Ernest once told me that, for most of his political life, he had been a neoconservative without knowing it.  He did not mean that he necessarily admired or agreed with the godfathers of neoconservatism, but that he was a child of the Enlightenment, an enemy of credulity and superstition, whether those commodities came packaged in the form of Marxist ideology or of the Christian right.  He believed in reason and science, and his nostrils quivered at the scent of irrationality.  But if van den Haag was a disciple of the Enlightenment, it was the well-ordered Enlightenment of Voltaire, Gibbon, and Dr. Franklin.  He saw the devil in Rousseau, but he failed to see him beneath the ironic masks of the illuminist bon-vivants he so much admired.

We met first at a conference on the Enlightenment, held about 1990 in Southern California.  As I was introduced by William Rusher, Ernest did not catch my name, and he asked me if “that wild man Fleming” was really going to attend, as the program promised.  I assured him that the program was correct.  He asked if I knew the fellow, and when I confessed to knowing him as well as anyone in the room, he wanted to know if he was really as unpredictable as people said.  In the midst of explaining that the fellow in question took orders from no one, I was interrupted by Bill Rusher: “He’s putting you on, Ernest.”

After this somewhat rocky start, Ernest and I found that we agreed on little except the pleasures of life: good wine, good food, pleasant places, good books.  There are worse foundations for a friendship, and, over the years, though we met infrequently, we exchanged letters and telephone calls, and Chronicles published several of his pieces.  We were always making plans for dinners in New York that never came off, which I regret.

Since I was not a reader of conservative publications at the time, I cannot estimate van den Haag’s impact on young conservatives of the 1960’s and 70’s.  Peter Brimelow, in an obituary on, recalls discovering him “in the library of an English university in the late 1960’s when, charged with writing on the ghetto riots that followed the assassination of Martin Luther King, I found a powerful essay by van den Haag demonstrating—from observation in his own New York West Side neighborhood—that the demoralization of the authorities was actually to blame.  This was exactly my own intuition.  I felt a profound intellectual click, the first of many.  (My tutor felt consternation.) . . .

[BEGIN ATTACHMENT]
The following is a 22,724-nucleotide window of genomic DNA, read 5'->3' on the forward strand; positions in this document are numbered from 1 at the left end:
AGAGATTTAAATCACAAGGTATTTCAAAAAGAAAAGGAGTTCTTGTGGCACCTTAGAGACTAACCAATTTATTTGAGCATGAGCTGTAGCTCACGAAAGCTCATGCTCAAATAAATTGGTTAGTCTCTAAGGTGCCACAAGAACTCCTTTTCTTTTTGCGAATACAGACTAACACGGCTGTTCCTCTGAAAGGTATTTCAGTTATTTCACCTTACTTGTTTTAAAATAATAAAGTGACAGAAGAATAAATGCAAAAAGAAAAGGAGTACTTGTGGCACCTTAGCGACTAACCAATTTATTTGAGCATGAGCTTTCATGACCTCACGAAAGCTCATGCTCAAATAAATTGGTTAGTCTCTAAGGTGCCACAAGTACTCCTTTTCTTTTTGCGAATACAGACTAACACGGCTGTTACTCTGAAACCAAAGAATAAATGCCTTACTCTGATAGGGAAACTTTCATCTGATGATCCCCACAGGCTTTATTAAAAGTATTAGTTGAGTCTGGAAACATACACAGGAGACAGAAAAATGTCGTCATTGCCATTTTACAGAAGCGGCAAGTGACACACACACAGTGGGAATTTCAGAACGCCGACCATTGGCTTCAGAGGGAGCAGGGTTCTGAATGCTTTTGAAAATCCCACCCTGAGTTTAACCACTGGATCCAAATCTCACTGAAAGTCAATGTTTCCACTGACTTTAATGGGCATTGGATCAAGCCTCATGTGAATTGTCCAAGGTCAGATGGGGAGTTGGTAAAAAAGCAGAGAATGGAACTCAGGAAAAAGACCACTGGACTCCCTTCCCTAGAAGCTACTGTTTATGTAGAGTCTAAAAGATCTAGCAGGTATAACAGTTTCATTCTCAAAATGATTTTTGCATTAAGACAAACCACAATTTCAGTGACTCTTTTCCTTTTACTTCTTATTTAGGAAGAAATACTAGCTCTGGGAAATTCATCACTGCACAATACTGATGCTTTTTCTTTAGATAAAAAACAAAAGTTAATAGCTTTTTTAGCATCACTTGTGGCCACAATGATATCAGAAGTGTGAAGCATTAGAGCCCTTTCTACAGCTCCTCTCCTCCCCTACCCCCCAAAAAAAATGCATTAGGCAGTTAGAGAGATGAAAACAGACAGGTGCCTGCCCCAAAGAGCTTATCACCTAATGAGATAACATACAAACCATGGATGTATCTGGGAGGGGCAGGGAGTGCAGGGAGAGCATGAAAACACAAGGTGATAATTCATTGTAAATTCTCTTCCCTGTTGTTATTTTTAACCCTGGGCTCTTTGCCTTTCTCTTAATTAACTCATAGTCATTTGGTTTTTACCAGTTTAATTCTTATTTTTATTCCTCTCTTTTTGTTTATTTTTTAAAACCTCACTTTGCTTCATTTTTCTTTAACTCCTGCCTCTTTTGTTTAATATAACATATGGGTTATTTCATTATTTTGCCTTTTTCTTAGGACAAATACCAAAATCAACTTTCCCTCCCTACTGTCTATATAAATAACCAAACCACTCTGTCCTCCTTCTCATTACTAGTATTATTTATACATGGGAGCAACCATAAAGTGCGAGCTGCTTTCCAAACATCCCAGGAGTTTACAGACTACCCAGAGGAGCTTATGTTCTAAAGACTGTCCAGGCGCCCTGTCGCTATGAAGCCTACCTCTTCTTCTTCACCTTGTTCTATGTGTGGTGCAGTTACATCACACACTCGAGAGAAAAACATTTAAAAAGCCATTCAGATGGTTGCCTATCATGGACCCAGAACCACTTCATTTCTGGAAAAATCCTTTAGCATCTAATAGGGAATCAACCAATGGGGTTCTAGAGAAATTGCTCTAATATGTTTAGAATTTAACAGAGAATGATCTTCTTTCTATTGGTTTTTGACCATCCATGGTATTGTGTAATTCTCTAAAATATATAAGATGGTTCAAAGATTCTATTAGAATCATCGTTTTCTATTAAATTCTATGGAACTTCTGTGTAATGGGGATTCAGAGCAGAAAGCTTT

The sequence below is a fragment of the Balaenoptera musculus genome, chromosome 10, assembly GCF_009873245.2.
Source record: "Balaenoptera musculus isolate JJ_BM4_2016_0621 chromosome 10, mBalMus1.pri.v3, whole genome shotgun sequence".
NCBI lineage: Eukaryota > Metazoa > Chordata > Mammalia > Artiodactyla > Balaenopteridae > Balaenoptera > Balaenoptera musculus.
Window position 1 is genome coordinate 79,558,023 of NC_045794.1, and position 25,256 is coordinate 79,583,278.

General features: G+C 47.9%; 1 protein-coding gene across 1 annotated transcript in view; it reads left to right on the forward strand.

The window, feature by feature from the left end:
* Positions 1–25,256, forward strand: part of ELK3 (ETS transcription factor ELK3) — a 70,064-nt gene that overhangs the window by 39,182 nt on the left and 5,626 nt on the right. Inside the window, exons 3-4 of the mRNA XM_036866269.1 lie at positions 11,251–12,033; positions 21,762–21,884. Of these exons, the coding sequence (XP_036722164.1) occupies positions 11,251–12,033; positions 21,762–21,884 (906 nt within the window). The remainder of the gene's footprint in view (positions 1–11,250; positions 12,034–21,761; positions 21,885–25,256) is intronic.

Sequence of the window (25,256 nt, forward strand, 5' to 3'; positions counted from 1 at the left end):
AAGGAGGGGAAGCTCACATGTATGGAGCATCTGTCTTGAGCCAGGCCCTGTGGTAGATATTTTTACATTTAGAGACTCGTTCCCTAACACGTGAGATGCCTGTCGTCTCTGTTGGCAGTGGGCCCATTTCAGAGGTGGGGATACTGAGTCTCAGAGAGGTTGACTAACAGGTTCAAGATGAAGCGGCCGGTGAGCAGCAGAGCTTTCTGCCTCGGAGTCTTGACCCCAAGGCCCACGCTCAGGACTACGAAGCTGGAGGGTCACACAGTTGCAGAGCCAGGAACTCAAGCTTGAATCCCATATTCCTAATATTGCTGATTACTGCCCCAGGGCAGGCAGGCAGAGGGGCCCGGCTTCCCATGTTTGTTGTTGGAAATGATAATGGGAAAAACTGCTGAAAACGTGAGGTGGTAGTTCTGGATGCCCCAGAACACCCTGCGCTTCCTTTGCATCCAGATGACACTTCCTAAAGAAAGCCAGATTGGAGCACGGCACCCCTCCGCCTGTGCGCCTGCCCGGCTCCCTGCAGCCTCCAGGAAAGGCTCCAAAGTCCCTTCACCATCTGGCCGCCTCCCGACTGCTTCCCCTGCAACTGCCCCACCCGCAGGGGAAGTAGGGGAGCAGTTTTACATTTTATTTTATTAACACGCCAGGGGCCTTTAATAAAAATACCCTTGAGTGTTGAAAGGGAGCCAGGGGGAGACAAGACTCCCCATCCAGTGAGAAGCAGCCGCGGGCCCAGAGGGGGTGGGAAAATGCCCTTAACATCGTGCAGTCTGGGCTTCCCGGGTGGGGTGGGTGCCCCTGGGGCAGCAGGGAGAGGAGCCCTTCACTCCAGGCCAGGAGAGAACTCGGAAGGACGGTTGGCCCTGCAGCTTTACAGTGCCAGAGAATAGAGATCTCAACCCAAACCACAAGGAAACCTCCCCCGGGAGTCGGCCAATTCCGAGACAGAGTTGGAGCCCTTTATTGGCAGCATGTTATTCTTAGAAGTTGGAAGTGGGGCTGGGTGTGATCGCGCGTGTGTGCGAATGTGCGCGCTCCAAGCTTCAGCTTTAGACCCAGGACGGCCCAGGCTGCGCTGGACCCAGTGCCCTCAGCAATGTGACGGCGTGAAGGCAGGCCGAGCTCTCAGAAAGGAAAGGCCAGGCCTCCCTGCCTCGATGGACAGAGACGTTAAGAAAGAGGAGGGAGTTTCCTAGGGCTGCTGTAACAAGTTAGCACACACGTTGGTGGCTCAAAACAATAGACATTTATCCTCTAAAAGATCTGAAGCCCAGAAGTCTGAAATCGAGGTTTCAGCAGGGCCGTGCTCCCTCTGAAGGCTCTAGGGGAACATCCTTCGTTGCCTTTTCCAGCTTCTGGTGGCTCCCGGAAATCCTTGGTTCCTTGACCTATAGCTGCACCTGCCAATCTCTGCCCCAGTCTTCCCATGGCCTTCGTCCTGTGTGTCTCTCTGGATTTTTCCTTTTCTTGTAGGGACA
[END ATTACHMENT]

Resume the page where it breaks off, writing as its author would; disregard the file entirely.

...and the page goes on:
“It was a joy and an honor to get to know van den Haag, some fifteen years and many cities later, in the Manhattan of Ronald Reagan’s Decade of Greed.  I would say that the salient characteristic of his mind was extreme ruthlessness.  It was always a forensic thrill to see him shoot across a seminar table, with the startling speed of an angry armadillo, and grip a just-concluded lecturer, sinking unwarily into his seat to entertain the usual supportive questions, with a crushing and crippling bite.

“Van den Haag was of course an immigrant, and so not surprisingly he realized the disaster for America that the 1965 Immigration Act threatened to be.   It was not van den Haag’s fault that National Review subsequently fell into a Rip Van Winkle sleep on the subject of the evils of immigration for almost thirty years.”

Ernest van den Haag exulted in debate and could not tolerate the strictures imposed on political discussion by pious liberals.  But then, he liked to be honest about everything.  Johnson once said that “No man is a hypocrite in his pleasures,” but Johnson lived in a more honest age.  Ernest was far from being a Puritan, but he was no hypocrite, and his lack of hypocrisy extended to the ordinary courtesies of life.  If he said he enjoyed your company, he meant it.  You could take him at his word.  This is why I was disturbed when he promised that he was going to set the record straight about Chronicles among New York conservatives.  This was the only false note in our budding friendship, since expenditure of moral capital to help a chance acquaintance is about the last thing that any New York intellectual, especially a conservative, would undertake.  Much to my surprise, I began to hear rumors of Ernest’s good-hearted diplomacy.  He was actually saying nice things about us behind my back.

Ernest van den Haag was an honest man whom I could not help admiring.  He never disclaimed (but hardly discussed) his Sephardic heritage, but even before his conversion, he never betrayed a particle of hostility toward the Christian traditions of his adopted country.  Dying at the age of 88, he had lived a long life.  Nearing the end, his ruthless pursuit of understanding led him away from the rationalist certainties of the Enlightenment.  He died, so we are informed, in the Church and was buried after a Catholic funeral.  His friends will mourn his loss.